Moms are pros at multitasking, juggling career and family obligations, managing conflict and staying levelheaded.

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A new study released in January shows a whopping 89% of American workers believe working moms in leadership roles bring out the best in their employees. This is hardly a surprise — moms are pros at multitasking, juggling career and family obligations, managing conflict and staying levelheaded in crises both big and small.

Unfortunately, working moms often are denied the opportunity to use these skills in leadership roles. The same study found that 72% of both working moms and dads agree that when women begin families, they are penalized at work, and the same isn’t true for working dads. Sixty percent of respondents said leadership opportunities are given to less qualified employees rather than their counterparts who happen to be moms. And, despite the fact that workers agree moms excel in leadership roles, 41% of American workers perceive working moms as less devoted to their careers.

But how exactly do “mom skills” translate to “workplace leadership skills”? Survey respondents observed that working moms in leadership roles are better listeners, remain calmer in a crisis, are more diplomatic and are better team players.

Mary Lou Burke Afonso, chief operations officer at Bright Horizons, sheds more light on how and why moms excel in leadership roles. Afonso, who oversees the operational leadership and management of all of the organization’s North America-based child care centers and schools, is the mom of two daughters, one in middle school and one in high school (in the middle of the college search process) — so she’s got firsthand experience using her mom skills in a leadership position. Here’s what she has to say.

Moms are leaders in their own lives

Moms have no option but to be leaders to their children in the home, even when it’s exhausting and tough. “The moment someone becomes a mother, they are forced to adapt to new challenges in life, whether they want to or not. Moms have the innate ability to navigate new territory, since that is a part of everyday life in raising children,” Afonso says. “Multitasking becomes a new normal way of living, and as our survey showed, employed Americans believe moms are better at multitasking than others in the workforce.”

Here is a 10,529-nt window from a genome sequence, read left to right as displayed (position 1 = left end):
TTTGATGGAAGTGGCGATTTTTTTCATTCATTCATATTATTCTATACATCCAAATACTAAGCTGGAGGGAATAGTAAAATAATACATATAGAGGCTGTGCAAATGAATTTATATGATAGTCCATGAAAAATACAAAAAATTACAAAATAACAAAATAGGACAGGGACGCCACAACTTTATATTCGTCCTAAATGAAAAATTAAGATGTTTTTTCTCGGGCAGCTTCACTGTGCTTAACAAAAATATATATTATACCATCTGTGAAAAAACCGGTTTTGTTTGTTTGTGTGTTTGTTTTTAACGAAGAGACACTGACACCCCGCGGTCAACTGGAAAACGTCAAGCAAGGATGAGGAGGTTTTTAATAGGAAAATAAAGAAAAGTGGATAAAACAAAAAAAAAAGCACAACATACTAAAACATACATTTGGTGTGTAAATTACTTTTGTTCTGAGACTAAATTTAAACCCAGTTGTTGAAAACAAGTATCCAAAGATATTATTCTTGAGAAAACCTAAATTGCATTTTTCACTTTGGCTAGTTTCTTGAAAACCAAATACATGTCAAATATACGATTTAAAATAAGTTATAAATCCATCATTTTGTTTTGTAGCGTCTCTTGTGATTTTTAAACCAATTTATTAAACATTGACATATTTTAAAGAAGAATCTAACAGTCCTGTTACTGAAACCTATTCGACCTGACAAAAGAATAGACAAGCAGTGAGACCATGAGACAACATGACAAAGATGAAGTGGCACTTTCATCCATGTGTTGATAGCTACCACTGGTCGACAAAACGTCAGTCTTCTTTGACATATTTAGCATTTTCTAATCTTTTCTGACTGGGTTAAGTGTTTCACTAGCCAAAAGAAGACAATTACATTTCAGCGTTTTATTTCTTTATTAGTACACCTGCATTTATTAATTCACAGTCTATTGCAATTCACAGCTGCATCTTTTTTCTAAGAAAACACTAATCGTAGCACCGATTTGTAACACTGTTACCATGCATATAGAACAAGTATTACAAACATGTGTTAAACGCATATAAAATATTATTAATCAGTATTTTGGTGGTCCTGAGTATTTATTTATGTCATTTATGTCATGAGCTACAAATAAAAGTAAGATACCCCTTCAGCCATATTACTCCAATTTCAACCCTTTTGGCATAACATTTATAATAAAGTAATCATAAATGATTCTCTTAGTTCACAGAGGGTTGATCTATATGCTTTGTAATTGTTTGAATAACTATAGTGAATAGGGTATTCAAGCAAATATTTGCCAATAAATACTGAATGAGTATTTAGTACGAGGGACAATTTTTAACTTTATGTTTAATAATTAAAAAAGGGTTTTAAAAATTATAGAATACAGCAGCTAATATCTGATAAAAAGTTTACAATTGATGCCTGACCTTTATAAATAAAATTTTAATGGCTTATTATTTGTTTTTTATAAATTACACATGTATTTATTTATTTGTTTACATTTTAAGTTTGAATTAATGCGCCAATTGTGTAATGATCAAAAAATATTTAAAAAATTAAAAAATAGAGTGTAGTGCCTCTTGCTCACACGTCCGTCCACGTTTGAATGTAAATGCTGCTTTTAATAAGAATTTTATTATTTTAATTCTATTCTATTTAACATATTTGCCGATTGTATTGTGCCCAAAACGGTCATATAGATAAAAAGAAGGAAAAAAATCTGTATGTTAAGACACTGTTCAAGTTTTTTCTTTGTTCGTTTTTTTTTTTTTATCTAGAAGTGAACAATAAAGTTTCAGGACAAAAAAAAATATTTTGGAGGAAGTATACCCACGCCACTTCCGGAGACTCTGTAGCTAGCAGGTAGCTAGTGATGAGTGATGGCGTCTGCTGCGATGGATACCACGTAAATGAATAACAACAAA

Moms know the value of listening

Twice as many employed Americans describe working moms as better listeners than other groups of employees, such as working dads or non-parents. From her own experience, Afonso says she strives to provide the support needed to help her employees succeed.

“Much like at home, I have a heightened sense of what help is needed to allow employees to grow. Just like most moms, I am willing to roll up my sleeves and ensure that everyone at home is taken care of as best as possible,” Afonso says. This translates to her work; for example, she looks to ensure that if someone on her team has too much going on, they know that they have a relief valve.

“We’re all human, and it is important to be aware of everything impacting an employee’s life so that we can support them to be on a path to success,” Afonso explains. She emphasizes the importance of recognizing that employees need the ability to focus on whatever situation they have at hand, whether it’s personal or professional — and Afonso says her mom skills have made her better attuned to her employees’ needs.

Moms know the value of relationships

In addition to building strong relationships with their own children, moms often help foster healthy sibling relationships between children and offer advice to their kids when they’re having problems at school, whether it’s with their peers or a teacher.

Although building personal relationships with employees takes a lot of time, Afonso says it’s crucial for successful leaders. “As a mom, you may rely on the expert advice from teachers and doctors, and you know the importance of having a close relationship with those helping to care for your child,” she explains. This translates to the workplace. Afonso notes it makes a difference to check in with employees; for example, stop them in the hallway to ask about their weekend or pick up the phone rather than send an email.

“Leadership is a continual growth experience, as is motherhood,” Afonso says.

Bright Horizons is reimagining the connection between work and home. We offer child care, elder care and help for education and careers — tools used by more than 1,100 of the world’s top employers.